“FCA CEO Mike Manley disclosed the plans to “refocus” Alfa Romeo during the automaker’s third-quarter earnings call with analysts on Oct. 31.

“I fundamentally believe in the brand but we must make sure that any investments that we make generate an appropriate return,” Manley said.

Alfa’s product plans have been scaled back to reduce capital spending and make the brand profitable, Manley said.

FCA does not publish profitably for Alfa, nor any of its brands.

Manley’s strategy for Alfa Romeo is a reversal of a strategy unveiled in June 2018 to expand the brand’s lineup to seven models by 2022 and to increase annual sales to 400,000 by then.

Alfa Romeo’s global vehicle sales fell 31 percent to 67,427 cars from January to September, according to data from market researchers JATO Dynamics.

Manley said FCA will focus Alfa Romeo in segments and markets where it has been successful. "We will also maintain the brand’s premium position," he said”.
 

·
Registered
Joined
·
4,553 Posts
Would some one care to translate the above out of marketingspeak and into plain English?

"reduce capital spending and make the brand profitable" Does he mean that at present it is not profitable?

"focus in segments and markets where it has been successful" Which markets and which segments given the inference that over all Alfa is not currently profitable?
 

·
Registered
Joined
·
377 Posts
Would some one care to translate the above out of marketingspeak and into plain English?

"reduce capital spending and make the brand profitable" Does he mean that at present it is not profitable?

"focus in segments and markets where it has been successful" Which markets and which segments given the inference that over all Alfa is not currently profitable?
FCA made a 1.4 billion (euros) loss in Europe mainly attributed to Alfa Romeo (https://www.ft.com/content/2944ffb4-fbd8-11e9-98fd-4d6c20050229). The term market I would presume means countries, so some countries may see Alfa Romeo (FCA) withdraw?
No idea which segments he refers to because the current lineup is losing money and you have to go back to the 156 to find significant sales figures.
 

·
Registered
Joined
·
198 Posts
No idea which segments he refers to because the current lineup is losing money and you have to go back to the 156 to find significant sales figures.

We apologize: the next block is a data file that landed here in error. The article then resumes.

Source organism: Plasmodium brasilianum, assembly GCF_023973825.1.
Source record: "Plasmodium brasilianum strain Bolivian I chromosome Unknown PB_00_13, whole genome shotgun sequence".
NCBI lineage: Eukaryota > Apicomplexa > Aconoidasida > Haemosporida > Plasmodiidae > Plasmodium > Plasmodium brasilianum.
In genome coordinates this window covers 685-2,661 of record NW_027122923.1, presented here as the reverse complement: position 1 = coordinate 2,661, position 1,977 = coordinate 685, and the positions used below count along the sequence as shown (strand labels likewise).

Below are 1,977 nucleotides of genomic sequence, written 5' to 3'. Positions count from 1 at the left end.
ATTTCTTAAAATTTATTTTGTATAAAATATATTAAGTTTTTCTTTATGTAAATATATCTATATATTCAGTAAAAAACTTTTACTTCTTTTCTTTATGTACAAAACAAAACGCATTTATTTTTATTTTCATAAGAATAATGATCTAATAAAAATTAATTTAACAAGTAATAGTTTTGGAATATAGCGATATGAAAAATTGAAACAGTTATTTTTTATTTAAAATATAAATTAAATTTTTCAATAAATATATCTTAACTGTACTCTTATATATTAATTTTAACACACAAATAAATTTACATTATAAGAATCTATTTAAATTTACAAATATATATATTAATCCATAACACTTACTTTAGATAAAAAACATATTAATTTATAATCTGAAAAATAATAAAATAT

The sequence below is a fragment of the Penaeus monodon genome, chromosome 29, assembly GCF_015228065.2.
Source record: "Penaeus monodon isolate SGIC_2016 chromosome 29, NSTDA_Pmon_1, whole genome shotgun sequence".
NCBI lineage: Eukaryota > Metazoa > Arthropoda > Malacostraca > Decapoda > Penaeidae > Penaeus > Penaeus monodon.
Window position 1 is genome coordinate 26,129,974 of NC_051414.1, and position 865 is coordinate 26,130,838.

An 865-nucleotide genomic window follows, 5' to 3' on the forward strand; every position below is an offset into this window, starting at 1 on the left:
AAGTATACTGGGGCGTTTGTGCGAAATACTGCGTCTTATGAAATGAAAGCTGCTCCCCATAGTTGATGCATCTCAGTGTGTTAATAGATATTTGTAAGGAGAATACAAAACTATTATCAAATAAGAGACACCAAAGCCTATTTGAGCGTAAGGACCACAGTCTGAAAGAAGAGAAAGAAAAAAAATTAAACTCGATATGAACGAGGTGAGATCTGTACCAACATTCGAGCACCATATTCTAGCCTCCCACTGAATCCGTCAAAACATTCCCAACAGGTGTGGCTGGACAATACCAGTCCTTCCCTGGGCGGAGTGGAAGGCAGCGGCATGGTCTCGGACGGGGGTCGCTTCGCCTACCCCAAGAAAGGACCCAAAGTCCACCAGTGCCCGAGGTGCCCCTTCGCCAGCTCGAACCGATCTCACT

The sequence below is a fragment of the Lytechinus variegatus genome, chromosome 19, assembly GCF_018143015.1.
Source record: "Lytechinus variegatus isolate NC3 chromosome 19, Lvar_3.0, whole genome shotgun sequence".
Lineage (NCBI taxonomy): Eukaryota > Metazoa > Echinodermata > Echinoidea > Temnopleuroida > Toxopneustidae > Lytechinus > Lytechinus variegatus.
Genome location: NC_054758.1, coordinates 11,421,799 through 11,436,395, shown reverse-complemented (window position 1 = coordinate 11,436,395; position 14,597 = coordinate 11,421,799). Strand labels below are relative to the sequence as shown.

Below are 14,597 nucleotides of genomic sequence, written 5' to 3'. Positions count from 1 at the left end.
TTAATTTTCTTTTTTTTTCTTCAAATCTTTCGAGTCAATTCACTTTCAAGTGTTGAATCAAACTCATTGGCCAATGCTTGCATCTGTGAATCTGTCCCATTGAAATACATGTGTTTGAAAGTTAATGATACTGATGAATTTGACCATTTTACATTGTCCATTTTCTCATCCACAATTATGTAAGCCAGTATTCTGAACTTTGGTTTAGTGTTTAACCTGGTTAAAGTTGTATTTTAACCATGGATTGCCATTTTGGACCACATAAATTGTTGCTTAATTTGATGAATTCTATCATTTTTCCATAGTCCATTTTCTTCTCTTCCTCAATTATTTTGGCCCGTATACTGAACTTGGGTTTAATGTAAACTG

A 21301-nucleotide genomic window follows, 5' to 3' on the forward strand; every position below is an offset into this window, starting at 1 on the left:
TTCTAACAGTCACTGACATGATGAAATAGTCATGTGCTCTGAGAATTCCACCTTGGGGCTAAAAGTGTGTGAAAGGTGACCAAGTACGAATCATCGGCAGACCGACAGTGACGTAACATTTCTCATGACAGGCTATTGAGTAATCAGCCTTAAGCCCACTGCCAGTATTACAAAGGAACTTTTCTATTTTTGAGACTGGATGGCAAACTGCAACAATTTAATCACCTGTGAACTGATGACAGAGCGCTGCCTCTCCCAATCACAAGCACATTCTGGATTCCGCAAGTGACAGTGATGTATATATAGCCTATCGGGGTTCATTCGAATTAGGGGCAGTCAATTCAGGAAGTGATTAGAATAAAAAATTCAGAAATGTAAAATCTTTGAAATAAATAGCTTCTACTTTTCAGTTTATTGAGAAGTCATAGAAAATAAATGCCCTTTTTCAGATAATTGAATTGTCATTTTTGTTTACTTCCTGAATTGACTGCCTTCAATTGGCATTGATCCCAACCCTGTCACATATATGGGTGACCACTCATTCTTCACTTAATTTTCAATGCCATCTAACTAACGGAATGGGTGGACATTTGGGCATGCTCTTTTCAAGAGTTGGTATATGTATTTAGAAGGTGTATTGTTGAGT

I'm sure about this. The Mito and Giulietta seem to have sold well. At least around here I see them all over the place. Nowhere as many as VAGs or even BMW and French cars. But a very, very common sight. Specially the Giulietta. I see more of them than I ever saw the GT and 147. I speak of when the GT and 147 were new. Now of course you never seen them and neither I see 156s. Apart from the many Mitos and Giuliettas, I see the eventual 159 and a couple of days a year a Brera.

On a different note, I think the Giulietta is aging much better than the 147 or 156 did. Even though it's now "old" it still looks nice and is still considered pretty by most normal Joes on the street, even if they aren't Alfa fans.
 

·
Registered
Joined
·
2,188 Posts
On a different note, I think the Giulietta is aging much better than the 147 or 156 did. Even though it's now "old" it still looks nice and is still considered pretty by most normal Joes on the street, even if they aren't Alfa fans.
I think that's true. There hasn't been the same step-change in fashion in the last ten years, and C-class hatches aren't drastically different from the way they were. Therefore the Giulietta'e external styling hasn't really dated.
 

·
Registered
Joined
·
198 Posts
I think that's true. There hasn't been the same step-change in fashion in the last ten years, and C-class hatches aren't drastically different from the way they were. Therefore the Giulietta'e external styling hasn't really dated.
Yes, agreed.

Another Alfa which in my opinion is aging well is the GT. Maybe it's because of the high waist line with the smaller green house compared to the 147. But I think it still looks nice too. Especially the late ones and special editions with the upgraded lights. The creases and style is still in today with BMWs, Giulia etc.

If that car had been RWD and had a GTA or or even a AWD Q4 version with the Busso, it would give a BMW M2 a run for it's money even today. Alfa wasted so many great designs and potential on Fiat platforms. Alfa GT, GTV 916, 166 should all have been RWD or at least a Q4. Especially Q4 wouldn't be a big deal to make as there were related cars in the family which had it. But lack of vision and initiative has been Alfa's main problem in the last 25 years, up till the Giulia.
 

·
Registered
Joined
·
32,261 Posts
“The Mito and Giulietta seem to have sold well. At least around here I see them all over the place.”

Perhaps because it’s the cumulative bunch of cars from many years of sales?
But the Giulia and Stelvio have been on the market for three years or so and not many have accumulated.
 
1 - 20 of 84 Posts
Top